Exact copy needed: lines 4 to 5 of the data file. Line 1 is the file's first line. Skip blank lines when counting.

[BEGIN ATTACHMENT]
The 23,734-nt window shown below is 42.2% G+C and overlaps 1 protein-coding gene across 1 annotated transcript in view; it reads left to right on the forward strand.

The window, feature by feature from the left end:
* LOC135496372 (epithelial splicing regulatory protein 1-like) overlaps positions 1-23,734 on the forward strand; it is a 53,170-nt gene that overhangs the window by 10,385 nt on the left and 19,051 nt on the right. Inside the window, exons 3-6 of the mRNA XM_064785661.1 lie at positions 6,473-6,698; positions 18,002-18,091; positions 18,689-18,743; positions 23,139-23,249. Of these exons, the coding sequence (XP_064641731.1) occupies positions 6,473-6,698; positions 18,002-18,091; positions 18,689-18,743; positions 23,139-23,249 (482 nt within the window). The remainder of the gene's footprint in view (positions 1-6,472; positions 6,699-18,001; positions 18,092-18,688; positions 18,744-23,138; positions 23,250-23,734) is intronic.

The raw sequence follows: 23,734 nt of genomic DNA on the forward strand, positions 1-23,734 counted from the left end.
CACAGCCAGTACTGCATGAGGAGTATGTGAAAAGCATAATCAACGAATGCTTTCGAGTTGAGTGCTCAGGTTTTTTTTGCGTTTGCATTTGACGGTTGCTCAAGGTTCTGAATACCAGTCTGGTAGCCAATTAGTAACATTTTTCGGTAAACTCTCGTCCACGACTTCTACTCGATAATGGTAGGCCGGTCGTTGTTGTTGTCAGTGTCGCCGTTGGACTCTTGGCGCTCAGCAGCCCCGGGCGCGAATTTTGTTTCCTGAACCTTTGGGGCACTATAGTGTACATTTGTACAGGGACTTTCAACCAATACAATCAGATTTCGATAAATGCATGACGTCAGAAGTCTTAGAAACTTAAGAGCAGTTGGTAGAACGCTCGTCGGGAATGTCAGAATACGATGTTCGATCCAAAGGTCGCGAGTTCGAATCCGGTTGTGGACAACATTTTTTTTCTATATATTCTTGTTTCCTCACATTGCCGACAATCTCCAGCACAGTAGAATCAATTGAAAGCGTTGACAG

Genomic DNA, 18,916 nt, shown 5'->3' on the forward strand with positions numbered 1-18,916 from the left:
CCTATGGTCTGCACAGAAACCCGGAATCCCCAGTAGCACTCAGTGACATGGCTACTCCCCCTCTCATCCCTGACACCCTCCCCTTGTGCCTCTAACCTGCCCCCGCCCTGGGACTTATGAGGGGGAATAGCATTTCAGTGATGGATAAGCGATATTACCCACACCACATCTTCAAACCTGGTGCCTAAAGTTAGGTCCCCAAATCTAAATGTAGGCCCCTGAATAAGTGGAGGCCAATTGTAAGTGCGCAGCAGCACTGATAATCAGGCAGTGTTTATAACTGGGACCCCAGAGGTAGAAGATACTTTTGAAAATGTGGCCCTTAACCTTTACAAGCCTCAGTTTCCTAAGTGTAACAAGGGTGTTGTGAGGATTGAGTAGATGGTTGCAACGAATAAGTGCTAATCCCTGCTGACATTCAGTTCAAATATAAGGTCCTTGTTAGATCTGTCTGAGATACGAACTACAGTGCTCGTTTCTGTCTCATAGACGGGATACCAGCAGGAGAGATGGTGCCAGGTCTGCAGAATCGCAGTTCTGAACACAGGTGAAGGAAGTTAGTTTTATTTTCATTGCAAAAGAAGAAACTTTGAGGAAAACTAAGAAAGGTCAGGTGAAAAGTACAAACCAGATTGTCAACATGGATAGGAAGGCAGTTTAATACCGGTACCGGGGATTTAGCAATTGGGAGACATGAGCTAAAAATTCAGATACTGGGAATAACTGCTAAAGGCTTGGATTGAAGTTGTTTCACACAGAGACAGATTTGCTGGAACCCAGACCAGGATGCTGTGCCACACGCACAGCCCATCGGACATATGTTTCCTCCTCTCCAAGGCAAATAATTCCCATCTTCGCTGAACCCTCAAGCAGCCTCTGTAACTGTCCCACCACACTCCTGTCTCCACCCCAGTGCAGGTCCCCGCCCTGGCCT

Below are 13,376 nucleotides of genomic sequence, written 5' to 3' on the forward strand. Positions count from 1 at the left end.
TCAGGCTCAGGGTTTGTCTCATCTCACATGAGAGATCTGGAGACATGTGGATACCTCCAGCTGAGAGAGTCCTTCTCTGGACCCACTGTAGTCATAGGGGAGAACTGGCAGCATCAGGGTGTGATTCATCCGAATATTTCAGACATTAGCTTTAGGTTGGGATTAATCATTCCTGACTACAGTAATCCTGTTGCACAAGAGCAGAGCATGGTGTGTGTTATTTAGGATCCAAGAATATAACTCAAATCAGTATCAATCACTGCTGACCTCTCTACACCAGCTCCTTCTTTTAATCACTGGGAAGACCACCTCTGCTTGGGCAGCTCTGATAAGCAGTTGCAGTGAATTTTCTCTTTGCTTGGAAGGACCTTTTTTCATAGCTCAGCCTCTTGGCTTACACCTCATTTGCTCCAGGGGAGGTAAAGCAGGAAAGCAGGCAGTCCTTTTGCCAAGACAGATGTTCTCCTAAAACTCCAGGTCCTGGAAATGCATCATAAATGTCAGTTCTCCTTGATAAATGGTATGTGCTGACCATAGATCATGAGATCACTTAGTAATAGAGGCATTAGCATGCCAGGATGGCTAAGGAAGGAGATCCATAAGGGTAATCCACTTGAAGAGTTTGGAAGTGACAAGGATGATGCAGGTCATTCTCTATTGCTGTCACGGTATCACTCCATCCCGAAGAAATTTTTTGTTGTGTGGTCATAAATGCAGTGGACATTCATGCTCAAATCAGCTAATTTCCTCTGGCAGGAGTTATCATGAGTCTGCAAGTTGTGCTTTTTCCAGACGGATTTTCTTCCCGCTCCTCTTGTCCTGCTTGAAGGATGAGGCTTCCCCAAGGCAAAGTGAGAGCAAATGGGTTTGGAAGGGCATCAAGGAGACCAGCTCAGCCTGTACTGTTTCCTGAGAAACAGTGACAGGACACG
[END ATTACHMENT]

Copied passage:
The raw sequence follows: 23,734 nt of genomic DNA on the forward strand, positions 1-23,734 counted from the left end.
CACAGCCAGTACTGCATGAGGAGTATGTGAAAAGCATAATCAACGAATGCTTTCGAGTTGAGTGCTCAGGTTTTTTTTGCGTTTGCATTTGACGGTTGCTCAAGGTTCTGAATACCAGTCTGGTAGCCAATTAGTAACATTTTTCGGTAAACTCTCGTCCACGACTTCTACTCGATAATGGTAGGCCGGTCGTTGTTGTTGTCAGTGTCGCCGTTGGACTCTTGGCGCTCAGCAGCCCCGGGCGCGAATTTTGTTTCCTGAACCTTTGGGGCACTATAGTGTACATTTGTACAGGGACTTTCAACCAATACAATCAGATTTCGATAAATGCATGACGTCAGAAGTCTTAGAAACTTAAGAGCAGTTGGTAGAACGCTCGTCGGGAATGTCAGAATACGATGTTCGATCCAAAGGTCGCGAGTTCGAATCCGGTTGTGGACAACATTTTTTTTCTATATATTCTTGTTTCCTCACATTGCCGACAATCTCCAGCACAGTAGAATCAATTGAAAGCGTTGACAG